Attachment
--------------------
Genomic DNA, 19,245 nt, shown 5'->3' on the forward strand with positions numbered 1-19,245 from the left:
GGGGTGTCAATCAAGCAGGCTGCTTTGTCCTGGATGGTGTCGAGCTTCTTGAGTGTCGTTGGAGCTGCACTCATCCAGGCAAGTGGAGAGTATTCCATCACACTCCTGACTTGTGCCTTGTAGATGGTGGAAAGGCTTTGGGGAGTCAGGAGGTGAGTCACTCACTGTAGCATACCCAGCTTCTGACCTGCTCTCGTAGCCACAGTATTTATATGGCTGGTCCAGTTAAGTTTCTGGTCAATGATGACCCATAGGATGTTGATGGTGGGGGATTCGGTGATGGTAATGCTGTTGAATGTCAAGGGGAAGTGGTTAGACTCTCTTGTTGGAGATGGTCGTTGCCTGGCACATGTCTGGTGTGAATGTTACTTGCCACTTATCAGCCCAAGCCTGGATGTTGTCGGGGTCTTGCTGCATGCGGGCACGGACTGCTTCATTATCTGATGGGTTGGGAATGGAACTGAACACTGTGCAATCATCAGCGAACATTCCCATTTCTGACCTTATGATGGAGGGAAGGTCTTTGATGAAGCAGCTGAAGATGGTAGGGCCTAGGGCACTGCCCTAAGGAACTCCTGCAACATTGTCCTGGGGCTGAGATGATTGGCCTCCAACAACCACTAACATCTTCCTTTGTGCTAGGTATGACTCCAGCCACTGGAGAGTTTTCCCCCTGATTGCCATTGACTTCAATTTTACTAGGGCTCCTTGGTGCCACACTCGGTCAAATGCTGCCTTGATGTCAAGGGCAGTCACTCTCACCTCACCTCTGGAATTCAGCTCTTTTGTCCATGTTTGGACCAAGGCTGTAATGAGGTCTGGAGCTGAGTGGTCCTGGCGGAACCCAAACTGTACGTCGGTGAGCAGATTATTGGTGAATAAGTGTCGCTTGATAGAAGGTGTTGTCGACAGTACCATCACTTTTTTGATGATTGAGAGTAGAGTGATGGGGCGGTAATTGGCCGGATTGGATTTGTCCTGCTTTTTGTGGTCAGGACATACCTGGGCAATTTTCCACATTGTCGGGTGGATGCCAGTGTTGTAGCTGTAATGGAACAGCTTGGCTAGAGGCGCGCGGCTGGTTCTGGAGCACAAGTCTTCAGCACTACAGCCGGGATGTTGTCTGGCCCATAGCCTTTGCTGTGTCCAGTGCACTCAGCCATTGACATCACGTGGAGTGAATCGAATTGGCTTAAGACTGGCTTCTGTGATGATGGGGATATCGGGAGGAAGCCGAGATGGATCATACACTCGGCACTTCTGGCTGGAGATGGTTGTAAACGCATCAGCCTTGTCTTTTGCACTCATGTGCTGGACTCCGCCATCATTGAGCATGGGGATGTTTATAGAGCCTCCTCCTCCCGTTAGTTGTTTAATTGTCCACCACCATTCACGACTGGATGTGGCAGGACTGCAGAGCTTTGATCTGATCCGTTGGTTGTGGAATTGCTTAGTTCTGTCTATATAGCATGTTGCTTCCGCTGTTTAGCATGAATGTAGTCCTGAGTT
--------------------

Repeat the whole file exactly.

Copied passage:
Genomic DNA, 19,245 nt, shown 5'->3' on the forward strand with positions numbered 1-19,245 from the left:
GGGGTGTCAATCAAGCAGGCTGCTTTGTCCTGGATGGTGTCGAGCTTCTTGAGTGTCGTTGGAGCTGCACTCATCCAGGCAAGTGGAGAGTATTCCATCACACTCCTGACTTGTGCCTTGTAGATGGTGGAAAGGCTTTGGGGAGTCAGGAGGTGAGTCACTCACTGTAGCATACCCAGCTTCTGACCTGCTCTCGTAGCCACAGTATTTATATGGCTGGTCCAGTTAAGTTTCTGGTCAATGATGACCCATAGGATGTTGATGGTGGGGGATTCGGTGATGGTAATGCTGTTGAATGTCAAGGGGAAGTGGTTAGACTCTCTTGTTGGAGATGGTCGTTGCCTGGCACATGTCTGGTGTGAATGTTACTTGCCACTTATCAGCCCAAGCCTGGATGTTGTCGGGGTCTTGCTGCATGCGGGCACGGACTGCTTCATTATCTGATGGGTTGGGAATGGAACTGAACACTGTGCAATCATCAGCGAACATTCCCATTTCTGACCTTATGATGGAGGGAAGGTCTTTGATGAAGCAGCTGAAGATGGTAGGGCCTAGGGCACTGCCCTAAGGAACTCCTGCAACATTGTCCTGGGGCTGAGATGATTGGCCTCCAACAACCACTAACATCTTCCTTTGTGCTAGGTATGACTCCAGCCACTGGAGAGTTTTCCCCCTGATTGCCATTGACTTCAATTTTACTAGGGCTCCTTGGTGCCACACTCGGTCAAATGCTGCCTTGATGTCAAGGGCAGTCACTCTCACCTCACCTCTGGAATTCAGCTCTTTTGTCCATGTTTGGACCAAGGCTGTAATGAGGTCTGGAGCTGAGTGGTCCTGGCGGAACCCAAACTGTACGTCGGTGAGCAGATTATTGGTGAATAAGTGTCGCTTGATAGAAGGTGTTGTCGACAGTACCATCACTTTTTTGATGATTGAGAGTAGAGTGATGGGGCGGTAATTGGCCGGATTGGATTTGTCCTGCTTTTTGTGGTCAGGACATACCTGGGCAATTTTCCACATTGTCGGGTGGATGCCAGTGTTGTAGCTGTAATGGAACAGCTTGGCTAGAGGCGCGCGGCTGGTTCTGGAGCACAAGTCTTCAGCACTACAGCCGGGATGTTGTCTGGCCCATAGCCTTTGCTGTGTCCAGTGCACTCAGCCATTGACATCACGTGGAGTGAATCGAATTGGCTTAAGACTGGCTTCTGTGATGATGGGGATATCGGGAGGAAGCCGAGATGGATCATACACTCGGCACTTCTGGCTGGAGATGGTTGTAAACGCATCAGCCTTGTCTTTTGCACTCATGTGCTGGACTCCGCCATCATTGAGCATGGGGATGTTTATAGAGCCTCCTCCTCCCGTTAGTTGTTTAATTGTCCACCACCATTCACGACTGGATGTGGCAGGACTGCAGAGCTTTGATCTGATCCGTTGGTTGTGGAATTGCTTAGTTCTGTCTATATAGCATGTTGCTTCCGCTGTTTAGCATGAATGTAGTCCTGAGTT